It has been a week now since the 2015 Birdfair so I thought I would give you a very quick round up of my time there. This year I went to all 3 days of the Birdfair driving up on the Friday morning and getting back on the Sunday evening. This meant I had plenty of time to around all the stalls, go to talks and meet lots of people. I have to say that in general I was left a bit deflated by the stalls, having been to the Birdfair for one day last year, I kind of felt that everything was the same as last year and nothing really stood out as being that interesting, unless I was looking for a foreign holiday.
I was kindly asked to co-lead two walks for the Wildlife Trusts with the amazing Dr Brian Eversham, who is a great friend. It was great fun and I look forward to hopefully doing it again last year. You can read more about these walks in a guest blog post that I did for A Focus on Nature, which can be found here or by clicking on the photo below showing myself in action.
A Focus on Nature is a network that brings together conservationists under the age of 30 to support each other. The number of young people at this years Birdfair was amazing to see, all united in a love for the natural world. Here are some of us below:
A Focus on Nature also run a children’s art mural which was well attended. Not sure it is an amazing work of art, but the children had fun anyway!
As I was at the event for 3 days, it meant I had lots of time to go to some of the talks. My favourites were as follows:
Wilderness Weekends: Finding the wild places in Britain by Phoebe Smith
This was an amazing talk. Believe it or not, for someone who says he likes to do wild things, I have never camped before. I brought my first tent for the Birdfair and want to go camping further afield, away from campsites. Phoebe’s talk was about just this, wild camping. This hilarious and engaging talk has made me want to get out there and do it!
Dove Step – a journey for Turtle Doves by Jonny Rankin and Robert Yaxley
I have been communicating with Rob for a while on Twitter and one of my main aims for the Birdfair was to meet him. What better way to meet him and Jonny than to go to their talk. It was great to meet them before the talk and get to know them better. Their talk was funny and informative too.
The BTO presents: Chris Packham and the Young Birders
The premise of this talk worked very well I thought. Put Chris’ name in the title and get a full marquee of people to listen to 3 amazing young birders. Two of which I know from Twitter and it was great to hear them speak. Josie spoke about her scientific work. Connor spoke about his photography. Finally Georgia spoke about how she engages people both online and in person. 3 amazing young naturalists, making me feel old, showing how great they are.
A Focus on Nature – the network for young nature conservationists by Beth Aucott
How could I miss a talk on A Focus on Nature. Beth’s talk made me want to get involved with this group even more, and I may even apply to sit on the committee.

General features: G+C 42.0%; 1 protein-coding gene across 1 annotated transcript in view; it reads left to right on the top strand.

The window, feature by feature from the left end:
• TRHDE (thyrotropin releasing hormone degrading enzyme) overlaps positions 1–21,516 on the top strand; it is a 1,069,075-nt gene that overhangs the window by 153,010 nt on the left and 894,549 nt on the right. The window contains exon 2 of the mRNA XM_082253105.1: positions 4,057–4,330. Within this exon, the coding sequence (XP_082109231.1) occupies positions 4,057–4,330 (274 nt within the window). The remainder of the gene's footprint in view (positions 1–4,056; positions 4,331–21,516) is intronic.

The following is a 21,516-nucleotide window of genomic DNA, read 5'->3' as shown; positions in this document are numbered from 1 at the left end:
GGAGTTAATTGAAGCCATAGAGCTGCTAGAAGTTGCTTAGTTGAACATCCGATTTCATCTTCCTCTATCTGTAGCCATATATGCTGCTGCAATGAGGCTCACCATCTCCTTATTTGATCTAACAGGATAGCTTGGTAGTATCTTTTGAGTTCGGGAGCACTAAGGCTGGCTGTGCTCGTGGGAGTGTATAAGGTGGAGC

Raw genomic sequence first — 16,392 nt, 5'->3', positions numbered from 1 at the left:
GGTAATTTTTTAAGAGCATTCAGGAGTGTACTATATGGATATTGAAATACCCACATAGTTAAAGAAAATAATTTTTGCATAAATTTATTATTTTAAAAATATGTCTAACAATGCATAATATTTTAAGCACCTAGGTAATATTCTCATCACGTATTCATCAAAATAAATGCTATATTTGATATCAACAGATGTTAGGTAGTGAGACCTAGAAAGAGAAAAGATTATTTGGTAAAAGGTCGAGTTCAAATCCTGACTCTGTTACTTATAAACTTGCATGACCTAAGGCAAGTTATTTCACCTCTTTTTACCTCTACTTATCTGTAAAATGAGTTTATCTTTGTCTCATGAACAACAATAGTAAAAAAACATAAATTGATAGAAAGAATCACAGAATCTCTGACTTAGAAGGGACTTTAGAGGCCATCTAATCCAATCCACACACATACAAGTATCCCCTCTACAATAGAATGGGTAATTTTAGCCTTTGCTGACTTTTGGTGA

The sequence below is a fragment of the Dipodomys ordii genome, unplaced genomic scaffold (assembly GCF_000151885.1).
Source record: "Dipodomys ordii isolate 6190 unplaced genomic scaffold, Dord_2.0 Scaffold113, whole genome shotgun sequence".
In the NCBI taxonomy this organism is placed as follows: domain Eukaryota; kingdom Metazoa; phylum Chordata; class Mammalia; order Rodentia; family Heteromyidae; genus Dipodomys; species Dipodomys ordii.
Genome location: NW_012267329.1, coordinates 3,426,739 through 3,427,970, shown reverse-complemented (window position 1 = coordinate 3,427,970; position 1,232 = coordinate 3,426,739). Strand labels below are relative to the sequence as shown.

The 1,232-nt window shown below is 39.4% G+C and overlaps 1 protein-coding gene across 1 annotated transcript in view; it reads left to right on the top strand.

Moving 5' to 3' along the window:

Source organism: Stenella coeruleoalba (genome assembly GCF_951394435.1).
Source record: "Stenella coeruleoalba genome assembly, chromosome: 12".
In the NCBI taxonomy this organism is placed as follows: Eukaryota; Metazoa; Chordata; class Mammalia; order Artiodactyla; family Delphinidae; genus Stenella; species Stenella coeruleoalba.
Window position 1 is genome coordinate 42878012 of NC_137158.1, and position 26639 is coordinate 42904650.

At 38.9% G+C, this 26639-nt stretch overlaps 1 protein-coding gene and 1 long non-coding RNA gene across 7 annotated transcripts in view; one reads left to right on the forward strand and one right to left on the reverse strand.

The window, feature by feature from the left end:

Could there be 1,000 species near your home? by Andy Musgrove
As many of you will know, I am a keen biological recorder and pan species recorder, keeping a list of the species that I have submitted records for in Britain. I think this list is around the 1750 mark at the moment. This may sound a lot but Andy, a lead scientist from the BTO and Twitter friend, found nearly that many in a normal 1km square in a year. His talk highlighted the diversity of wildlife in Britain, if you care to look. It also showed how easy it is to contact experts through twitter.
Vision for Nature: birds and wildlife need a youth movement by Matt Williams
Another talk on young people. I loved this talk by Matt, showing us why we need a young conservation moment and how it is possible. This talk really made me proud to be a young conservationist and gave me a bit of a kick up the backside to do more.
Dr Helen Roy – Where the wild things are…
How could I not end the Birdfair with a talk on biological recording from Dr Helen Roy. I have spoken to Helen many times online and submit lots of records to the ladybird recording scheme which she heads up. So it was great to see her talk and meet her at the end. Her talk highlighted how useful biological records are and how grateful places like the Biological Records Centre are to all the biological recorders out there.
The best thing about the Birdfair for me though was the people that I met. I met too many people to name and have made some new friendships too. For someone that finds it hard to talk to new people, I pushed myself and was very glad that I did. I introduced myself to some people, some of which already knew who I was which was surprising. Others introduced themselves to me. I would have never imagined that people would actively want to meet me. There are some things that I will change for next year, but all in all I really enjoyed my Birdfair experience. Thankfully when I wasn’t enjoying things at the Birdfair, there was a great friend only a message away to talk to, who sadly couldn’t make it to the Birdfair. 🙂